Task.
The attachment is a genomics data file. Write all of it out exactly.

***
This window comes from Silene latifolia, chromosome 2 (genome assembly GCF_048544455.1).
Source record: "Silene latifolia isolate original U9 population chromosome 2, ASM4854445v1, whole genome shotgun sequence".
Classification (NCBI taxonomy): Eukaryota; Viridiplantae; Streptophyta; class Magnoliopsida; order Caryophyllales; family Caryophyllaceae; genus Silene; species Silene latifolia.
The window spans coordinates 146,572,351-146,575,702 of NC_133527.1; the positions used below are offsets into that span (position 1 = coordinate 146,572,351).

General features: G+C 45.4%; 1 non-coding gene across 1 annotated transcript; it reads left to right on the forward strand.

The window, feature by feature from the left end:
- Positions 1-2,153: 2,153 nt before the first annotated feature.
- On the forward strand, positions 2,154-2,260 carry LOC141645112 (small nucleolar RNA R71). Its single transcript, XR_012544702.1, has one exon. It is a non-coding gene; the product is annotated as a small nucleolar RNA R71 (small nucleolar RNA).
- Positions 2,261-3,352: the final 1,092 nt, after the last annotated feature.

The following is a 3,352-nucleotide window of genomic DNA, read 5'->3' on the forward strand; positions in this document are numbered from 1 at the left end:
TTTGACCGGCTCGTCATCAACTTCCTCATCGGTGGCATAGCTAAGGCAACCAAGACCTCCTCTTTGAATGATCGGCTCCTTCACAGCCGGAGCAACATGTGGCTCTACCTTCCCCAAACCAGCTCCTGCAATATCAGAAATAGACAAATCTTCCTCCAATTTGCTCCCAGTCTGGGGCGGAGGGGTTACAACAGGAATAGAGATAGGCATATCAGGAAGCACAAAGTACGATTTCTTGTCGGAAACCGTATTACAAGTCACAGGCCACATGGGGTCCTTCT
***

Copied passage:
This window comes from Silene latifolia, chromosome 2 (genome assembly GCF_048544455.1).
Source record: "Silene latifolia isolate original U9 population chromosome 2, ASM4854445v1, whole genome shotgun sequence".
Classification (NCBI taxonomy): Eukaryota; Viridiplantae; Streptophyta; class Magnoliopsida; order Caryophyllales; family Caryophyllaceae; genus Silene; species Silene latifolia.
The window spans coordinates 146,572,351-146,575,702 of NC_133527.1; the positions used below are offsets into that span (position 1 = coordinate 146,572,351).

General features: G+C 45.4%; 1 non-coding gene across 1 annotated transcript; it reads left to right on the forward strand.

The window, feature by feature from the left end:
- Positions 1-2,153: 2,153 nt before the first annotated feature.
- On the forward strand, positions 2,154-2,260 carry LOC141645112 (small nucleolar RNA R71). Its single transcript, XR_012544702.1, has one exon. It is a non-coding gene; the product is annotated as a small nucleolar RNA R71 (small nucleolar RNA).
- Positions 2,261-3,352: the final 1,092 nt, after the last annotated feature.

The following is a 3,352-nucleotide window of genomic DNA, read 5'->3' on the forward strand; positions in this document are numbered from 1 at the left end:
TTTGACCGGCTCGTCATCAACTTCCTCATCGGTGGCATAGCTAAGGCAACCAAGACCTCCTCTTTGAATGATCGGCTCCTTCACAGCCGGAGCAACATGTGGCTCTACCTTCCCCAAACCAGCTCCTGCAATATCAGAAATAGACAAATCTTCCTCCAATTTGCTCCCAGTCTGGGGCGGAGGGGTTACAACAGGAATAGAGATAGGCATATCAGGAAGCACAAAGTACGATTTCTTGTCGGAAACCGTATTACAAGTCACAGGCCACATGGGGTCCTTCT